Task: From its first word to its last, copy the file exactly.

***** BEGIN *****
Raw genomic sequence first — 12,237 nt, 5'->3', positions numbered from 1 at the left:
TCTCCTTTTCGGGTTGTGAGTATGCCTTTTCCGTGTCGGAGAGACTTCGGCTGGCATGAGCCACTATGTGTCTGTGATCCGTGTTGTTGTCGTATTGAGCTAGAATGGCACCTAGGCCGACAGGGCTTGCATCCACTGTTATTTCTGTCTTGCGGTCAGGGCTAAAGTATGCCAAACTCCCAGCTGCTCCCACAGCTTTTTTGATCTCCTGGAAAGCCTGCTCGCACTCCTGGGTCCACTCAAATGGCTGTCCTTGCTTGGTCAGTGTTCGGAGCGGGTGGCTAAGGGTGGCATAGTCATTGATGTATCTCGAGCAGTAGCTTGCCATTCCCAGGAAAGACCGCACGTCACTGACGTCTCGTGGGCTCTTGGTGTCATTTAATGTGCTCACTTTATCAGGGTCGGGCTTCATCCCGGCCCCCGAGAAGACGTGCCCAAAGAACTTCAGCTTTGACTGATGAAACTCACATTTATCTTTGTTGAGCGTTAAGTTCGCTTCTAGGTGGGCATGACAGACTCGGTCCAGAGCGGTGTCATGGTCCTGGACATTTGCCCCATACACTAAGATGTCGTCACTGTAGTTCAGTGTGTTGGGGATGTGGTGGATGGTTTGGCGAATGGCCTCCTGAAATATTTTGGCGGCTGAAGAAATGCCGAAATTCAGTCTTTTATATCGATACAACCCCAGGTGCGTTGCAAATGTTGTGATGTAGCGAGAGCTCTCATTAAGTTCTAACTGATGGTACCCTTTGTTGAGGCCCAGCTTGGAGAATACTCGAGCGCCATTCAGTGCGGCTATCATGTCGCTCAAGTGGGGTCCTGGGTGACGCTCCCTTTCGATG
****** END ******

Raw genomic sequence first — 12,237 nt, 5'->3', positions numbered from 1 at the left:
TCTCCTTTTCGGGTTGTGAGTATGCCTTTTCCGTGTCGGAGAGACTTCGGCTGGCATGAGCCACTATGTGTCTGTGATCCGTGTTGTTGTCGTATTGAGCTAGAATGGCACCTAGGCCGACAGGGCTTGCATCCACTGTTATTTCTGTCTTGCGGTCAGGGCTAAAGTATGCCAAACTCCCAGCTGCTCCCACAGCTTTTTTGATCTCCTGGAAAGCCTGCTCGCACTCCTGGGTCCACTCAAATGGCTGTCCTTGCTTGGTCAGTGTTCGGAGCGGGTGGCTAAGGGTGGCATAGTCATTGATGTATCTCGAGCAGTAGCTTGCCATTCCCAGGAAAGACCGCACGTCACTGACGTCTCGTGGGCTCTTGGTGTCATTTAATGTGCTCACTTTATCAGGGTCGGGCTTCATCCCGGCCCCCGAGAAGACGTGCCCAAAGAACTTCAGCTTTGACTGATGAAACTCACATTTATCTTTGTTGAGCGTTAAGTTCGCTTCTAGGTGGGCATGACAGACTCGGTCCAGAGCGGTGTCATGGTCCTGGACATTTGCCCCATACACTAAGATGTCGTCACTGTAGTTCAGTGTGTTGGGGATGTGGTGGATGGTTTGGCGAATGGCCTCCTGAAATATTTTGGCGGCTGAAGAAATGCCGAAATTCAGTCTTTTATATCGATACAACCCCAGGTGCGTTGCAAATGTTGTGATGTAGCGAGAGCTCTCATTAAGTTCTAACTGATGGTACCCTTTGTTGAGGCCCAGCTTGGAGAATACTCGAGCGCCATTCAGTGCGGCTATCATGTCGCTCAAGTGGGGTCCTGGGTGACGCTCCCTTTCGATG